• Contempt: Establishing Ability to Pay

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    In my last post, No Default Judgment in Contempt, I wrote about the requirement that all contempt orders contain the conclusion that respondent acted willfully when committing the act that is the basis for contempt. Of course, that conclusion must be supported by findings of fact, which in turn must be based on evidence.

    So what findings are sufficient to support the required conclusion when contempt is based on the failure to pay money, such as child support?

    Ability to Pay

    When contempt is based on the failure to pay, willfulness must be established by evidence that the respondent has or had the ability to pay all or some portion of the amount owing and deliberately failed to do so.  Mauney v. Mauney, 268 NC 254 (1966). Ability to pay is established by showing either that respondent has income or cash sufficient to pay or that there are steps respondent can take that would allow him/her to pay some or all of the amount owing. Jones v. Jones, 62 NC App 748 (1983).

    Ability to Pay When?

    Criminal contempt is to punish past conduct. So to support an adjudication of criminal contempt for failure to pay support, the court must conclude respondent had the ability to pay when the payment became due or at some time thereafter. Mauney, id. Because the purpose of criminal contempt is to punish past behavior, a person can be held in criminal contempt even if that person has fully complied with the order by the time of the contempt hearing. Reynolds v. Reynolds, 147 NC App 566 (2001)(dissent adopted by 356 NC 287 (2002)).

    On the other hand, civil contempt is to force compliance with the court order. Therefore, to support an adjudication of civil contempt for failure to pay, the court must conclude respondent has the present ability to pay at the time of the hearing. Mauney, id. Because the only purpose of civil contempt it to force compliance, a respondent cannot be held in civil contempt if respondent has fully complied with the order to pay by the time of the contempt hearing. Ruth v. Ruth, 158 NC App 123 (2003). A civil contempt order also must find respondent has the present ability to comply with the purge condition that is imposed as a result of the contempt adjudication. A respondent must actually “hold the keys to the jail” at the time (s)he is incarcerated for civil contempt. Shippen v. Shippen, 204 NC 188 (2010); Jolly v. Wright, 300 NC 83 (1980).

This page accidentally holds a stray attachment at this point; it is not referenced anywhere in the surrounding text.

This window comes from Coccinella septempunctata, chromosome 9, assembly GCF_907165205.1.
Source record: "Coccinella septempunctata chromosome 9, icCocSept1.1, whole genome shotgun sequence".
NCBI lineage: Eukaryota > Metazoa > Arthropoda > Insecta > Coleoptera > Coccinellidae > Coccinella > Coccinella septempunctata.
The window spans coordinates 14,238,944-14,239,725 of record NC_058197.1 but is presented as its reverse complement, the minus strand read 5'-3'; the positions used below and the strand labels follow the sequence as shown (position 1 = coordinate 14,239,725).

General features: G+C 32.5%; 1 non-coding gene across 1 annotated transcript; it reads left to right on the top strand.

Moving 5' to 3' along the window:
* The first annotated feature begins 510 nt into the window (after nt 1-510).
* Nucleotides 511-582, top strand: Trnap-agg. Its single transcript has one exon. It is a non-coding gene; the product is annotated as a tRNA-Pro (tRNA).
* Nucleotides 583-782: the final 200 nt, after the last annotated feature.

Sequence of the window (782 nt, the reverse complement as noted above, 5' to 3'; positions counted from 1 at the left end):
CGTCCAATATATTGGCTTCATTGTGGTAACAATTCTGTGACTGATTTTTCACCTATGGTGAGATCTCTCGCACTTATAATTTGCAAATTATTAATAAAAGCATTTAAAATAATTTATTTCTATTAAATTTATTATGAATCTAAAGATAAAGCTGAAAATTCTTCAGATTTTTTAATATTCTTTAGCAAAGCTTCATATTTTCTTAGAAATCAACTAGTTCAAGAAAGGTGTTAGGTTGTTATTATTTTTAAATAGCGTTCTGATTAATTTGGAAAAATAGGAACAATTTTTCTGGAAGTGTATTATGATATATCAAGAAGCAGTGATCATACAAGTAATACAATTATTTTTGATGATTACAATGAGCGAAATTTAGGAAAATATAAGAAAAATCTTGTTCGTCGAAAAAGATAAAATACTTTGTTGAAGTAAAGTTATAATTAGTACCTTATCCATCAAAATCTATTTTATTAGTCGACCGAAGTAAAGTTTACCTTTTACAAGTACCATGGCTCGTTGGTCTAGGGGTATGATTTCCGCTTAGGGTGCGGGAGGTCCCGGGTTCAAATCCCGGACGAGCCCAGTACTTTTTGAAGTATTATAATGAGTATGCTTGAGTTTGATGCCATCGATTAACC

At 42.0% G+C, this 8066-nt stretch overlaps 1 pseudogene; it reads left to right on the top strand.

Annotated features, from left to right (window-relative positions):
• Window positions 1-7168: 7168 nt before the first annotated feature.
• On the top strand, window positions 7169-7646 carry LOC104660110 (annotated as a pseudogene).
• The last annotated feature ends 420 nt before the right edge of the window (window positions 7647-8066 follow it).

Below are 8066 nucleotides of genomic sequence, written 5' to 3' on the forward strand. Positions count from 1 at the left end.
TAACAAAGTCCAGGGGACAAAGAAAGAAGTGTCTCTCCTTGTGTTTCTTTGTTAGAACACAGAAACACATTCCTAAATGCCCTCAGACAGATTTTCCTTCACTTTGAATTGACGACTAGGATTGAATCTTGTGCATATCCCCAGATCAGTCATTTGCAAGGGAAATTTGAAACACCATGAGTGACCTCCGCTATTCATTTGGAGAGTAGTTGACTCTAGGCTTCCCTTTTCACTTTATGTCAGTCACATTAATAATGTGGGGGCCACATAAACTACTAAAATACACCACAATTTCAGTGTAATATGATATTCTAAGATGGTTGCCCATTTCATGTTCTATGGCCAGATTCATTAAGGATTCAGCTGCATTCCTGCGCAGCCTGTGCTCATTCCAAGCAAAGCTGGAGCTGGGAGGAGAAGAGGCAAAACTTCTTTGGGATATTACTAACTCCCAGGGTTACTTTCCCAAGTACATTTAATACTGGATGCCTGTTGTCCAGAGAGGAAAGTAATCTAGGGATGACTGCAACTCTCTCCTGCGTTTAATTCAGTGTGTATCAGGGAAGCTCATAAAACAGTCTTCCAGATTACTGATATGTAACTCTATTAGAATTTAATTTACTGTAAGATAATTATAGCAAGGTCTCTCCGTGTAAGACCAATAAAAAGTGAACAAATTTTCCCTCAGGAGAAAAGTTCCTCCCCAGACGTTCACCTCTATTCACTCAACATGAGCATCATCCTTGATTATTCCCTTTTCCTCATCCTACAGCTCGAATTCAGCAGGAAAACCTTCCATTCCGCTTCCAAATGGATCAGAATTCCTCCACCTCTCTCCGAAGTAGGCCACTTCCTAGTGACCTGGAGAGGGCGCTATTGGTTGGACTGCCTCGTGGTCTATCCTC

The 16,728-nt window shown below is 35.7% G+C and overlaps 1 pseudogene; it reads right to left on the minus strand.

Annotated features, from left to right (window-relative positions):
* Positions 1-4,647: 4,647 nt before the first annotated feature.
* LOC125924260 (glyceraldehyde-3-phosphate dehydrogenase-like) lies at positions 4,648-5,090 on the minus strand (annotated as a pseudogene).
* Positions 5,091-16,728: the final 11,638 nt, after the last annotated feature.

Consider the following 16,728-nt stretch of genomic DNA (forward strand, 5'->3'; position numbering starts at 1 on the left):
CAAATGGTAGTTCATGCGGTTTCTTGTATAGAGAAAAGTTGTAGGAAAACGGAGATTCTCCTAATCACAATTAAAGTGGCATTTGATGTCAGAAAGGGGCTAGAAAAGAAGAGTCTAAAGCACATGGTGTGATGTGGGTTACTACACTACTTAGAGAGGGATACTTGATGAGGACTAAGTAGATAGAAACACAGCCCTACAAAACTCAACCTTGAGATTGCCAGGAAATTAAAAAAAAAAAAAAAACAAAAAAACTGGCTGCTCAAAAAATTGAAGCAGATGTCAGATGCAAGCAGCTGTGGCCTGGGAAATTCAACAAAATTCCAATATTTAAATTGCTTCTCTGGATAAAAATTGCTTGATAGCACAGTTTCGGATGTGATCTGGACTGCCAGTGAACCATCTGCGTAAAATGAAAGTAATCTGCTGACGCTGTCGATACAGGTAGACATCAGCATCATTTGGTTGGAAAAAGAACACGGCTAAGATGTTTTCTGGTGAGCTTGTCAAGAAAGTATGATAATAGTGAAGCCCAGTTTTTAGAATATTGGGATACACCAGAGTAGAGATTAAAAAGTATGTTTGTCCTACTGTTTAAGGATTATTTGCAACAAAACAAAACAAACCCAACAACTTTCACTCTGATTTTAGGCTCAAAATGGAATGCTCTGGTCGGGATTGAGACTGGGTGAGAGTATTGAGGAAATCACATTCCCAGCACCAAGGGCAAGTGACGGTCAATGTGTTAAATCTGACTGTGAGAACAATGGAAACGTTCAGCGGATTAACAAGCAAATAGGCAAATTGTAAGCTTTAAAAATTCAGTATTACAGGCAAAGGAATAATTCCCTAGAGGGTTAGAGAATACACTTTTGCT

Able-bodied, under no disability, enough?

    Mauney and other opinions established the rule that when a contempt charge is based on the failure to pay, the court must make an investigation into the current financial status of respondent to determine if (s)he has the present ability to pay the amounts set by order of the court. Moore v. Moore, 35 NC App 748 (1978). The trial court in Mauney supported contempt with these findings:

    [T]he defendant ‘is a healthy, able bodied man, 55 years old, presently employed …and has been so employed for many months; that he owns a Thunderbird automobile; he has not been in ill health or incapacitated since the date of [the] order…; the defendant has the ability to earn good wages in that he is a trained and able salesman, and is experienced in the restaurant business; and has been continuously employed since the order.